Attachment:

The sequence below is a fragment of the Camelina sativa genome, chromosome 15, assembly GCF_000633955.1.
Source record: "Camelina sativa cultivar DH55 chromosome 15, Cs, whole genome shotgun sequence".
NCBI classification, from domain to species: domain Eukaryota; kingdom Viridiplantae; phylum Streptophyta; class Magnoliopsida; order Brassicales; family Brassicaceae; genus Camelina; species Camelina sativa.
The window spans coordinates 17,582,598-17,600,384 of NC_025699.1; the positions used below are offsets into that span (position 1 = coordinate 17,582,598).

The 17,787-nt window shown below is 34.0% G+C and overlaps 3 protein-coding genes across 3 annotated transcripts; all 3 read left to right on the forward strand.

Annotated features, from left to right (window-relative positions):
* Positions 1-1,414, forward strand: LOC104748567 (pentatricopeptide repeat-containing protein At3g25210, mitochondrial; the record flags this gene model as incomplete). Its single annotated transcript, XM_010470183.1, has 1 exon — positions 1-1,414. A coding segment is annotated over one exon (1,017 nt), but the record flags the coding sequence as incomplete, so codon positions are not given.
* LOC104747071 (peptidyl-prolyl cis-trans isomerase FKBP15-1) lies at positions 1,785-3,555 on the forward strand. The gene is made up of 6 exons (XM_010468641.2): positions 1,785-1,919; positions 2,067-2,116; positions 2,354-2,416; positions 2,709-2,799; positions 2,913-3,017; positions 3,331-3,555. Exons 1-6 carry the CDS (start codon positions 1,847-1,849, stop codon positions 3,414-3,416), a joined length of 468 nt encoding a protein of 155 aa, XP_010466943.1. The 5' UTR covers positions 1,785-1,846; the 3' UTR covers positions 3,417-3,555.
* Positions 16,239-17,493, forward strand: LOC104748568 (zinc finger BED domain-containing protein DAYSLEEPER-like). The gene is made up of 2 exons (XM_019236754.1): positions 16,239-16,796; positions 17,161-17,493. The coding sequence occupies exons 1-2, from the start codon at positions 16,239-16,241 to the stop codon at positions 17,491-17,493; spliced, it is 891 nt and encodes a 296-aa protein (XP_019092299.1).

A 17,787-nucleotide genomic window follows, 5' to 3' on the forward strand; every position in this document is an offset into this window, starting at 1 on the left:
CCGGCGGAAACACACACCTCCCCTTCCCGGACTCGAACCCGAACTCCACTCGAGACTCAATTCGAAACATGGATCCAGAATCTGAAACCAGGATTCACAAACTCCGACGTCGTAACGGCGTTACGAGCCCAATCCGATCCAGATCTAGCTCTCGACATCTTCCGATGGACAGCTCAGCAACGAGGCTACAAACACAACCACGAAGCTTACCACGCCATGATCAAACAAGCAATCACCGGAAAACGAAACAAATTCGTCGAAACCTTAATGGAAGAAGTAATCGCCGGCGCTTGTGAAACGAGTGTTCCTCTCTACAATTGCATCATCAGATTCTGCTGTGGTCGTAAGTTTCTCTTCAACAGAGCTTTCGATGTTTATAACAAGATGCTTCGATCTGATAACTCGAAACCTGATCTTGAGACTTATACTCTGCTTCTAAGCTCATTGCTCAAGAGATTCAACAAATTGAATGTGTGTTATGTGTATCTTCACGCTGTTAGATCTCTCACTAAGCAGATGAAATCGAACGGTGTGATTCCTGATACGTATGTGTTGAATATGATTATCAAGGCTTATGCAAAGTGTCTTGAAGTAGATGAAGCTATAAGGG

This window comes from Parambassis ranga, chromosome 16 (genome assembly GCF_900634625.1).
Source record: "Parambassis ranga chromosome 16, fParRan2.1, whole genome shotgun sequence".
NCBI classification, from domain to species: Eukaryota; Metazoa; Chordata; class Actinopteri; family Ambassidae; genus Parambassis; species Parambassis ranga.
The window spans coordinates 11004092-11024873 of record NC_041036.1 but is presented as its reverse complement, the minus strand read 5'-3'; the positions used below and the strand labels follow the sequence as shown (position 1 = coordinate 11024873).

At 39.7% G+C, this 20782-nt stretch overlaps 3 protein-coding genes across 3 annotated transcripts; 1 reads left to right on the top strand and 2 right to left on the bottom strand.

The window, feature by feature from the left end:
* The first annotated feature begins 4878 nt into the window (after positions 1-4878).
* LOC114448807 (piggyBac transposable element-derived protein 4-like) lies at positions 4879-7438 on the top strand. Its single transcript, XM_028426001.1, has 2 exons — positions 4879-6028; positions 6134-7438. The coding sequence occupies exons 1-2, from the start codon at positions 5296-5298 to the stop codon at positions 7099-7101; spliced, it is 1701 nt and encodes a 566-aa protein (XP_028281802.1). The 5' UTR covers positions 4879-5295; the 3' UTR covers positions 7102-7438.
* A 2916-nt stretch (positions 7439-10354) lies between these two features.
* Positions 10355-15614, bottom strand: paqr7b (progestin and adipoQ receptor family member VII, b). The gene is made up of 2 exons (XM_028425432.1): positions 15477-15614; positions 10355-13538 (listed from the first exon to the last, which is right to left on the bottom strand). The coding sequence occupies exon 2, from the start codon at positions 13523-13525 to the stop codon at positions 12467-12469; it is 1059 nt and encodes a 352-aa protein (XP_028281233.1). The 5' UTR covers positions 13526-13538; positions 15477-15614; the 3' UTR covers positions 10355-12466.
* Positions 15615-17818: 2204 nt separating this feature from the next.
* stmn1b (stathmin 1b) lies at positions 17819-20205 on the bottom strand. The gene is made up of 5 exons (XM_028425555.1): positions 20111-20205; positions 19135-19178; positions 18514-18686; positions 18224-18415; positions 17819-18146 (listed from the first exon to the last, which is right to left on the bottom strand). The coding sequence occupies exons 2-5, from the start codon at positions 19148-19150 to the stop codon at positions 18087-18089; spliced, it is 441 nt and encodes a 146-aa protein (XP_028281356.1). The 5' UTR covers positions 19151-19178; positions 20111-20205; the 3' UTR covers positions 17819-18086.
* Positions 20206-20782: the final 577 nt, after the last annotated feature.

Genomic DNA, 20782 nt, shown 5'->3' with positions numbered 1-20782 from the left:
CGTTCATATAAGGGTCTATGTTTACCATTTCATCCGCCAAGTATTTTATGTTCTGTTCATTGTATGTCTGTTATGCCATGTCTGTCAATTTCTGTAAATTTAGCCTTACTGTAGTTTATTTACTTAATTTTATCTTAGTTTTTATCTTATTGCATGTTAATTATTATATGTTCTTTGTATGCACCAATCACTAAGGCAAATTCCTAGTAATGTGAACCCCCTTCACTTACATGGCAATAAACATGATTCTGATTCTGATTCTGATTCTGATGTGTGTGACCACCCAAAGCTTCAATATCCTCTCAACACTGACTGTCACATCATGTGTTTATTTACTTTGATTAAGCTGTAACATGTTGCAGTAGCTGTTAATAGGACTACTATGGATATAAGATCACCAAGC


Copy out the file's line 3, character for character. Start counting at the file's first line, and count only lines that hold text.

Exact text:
NCBI classification, from domain to species: domain Eukaryota; kingdom Viridiplantae; phylum Streptophyta; class Magnoliopsida; order Brassicales; family Brassicaceae; genus Camelina; species Camelina sativa.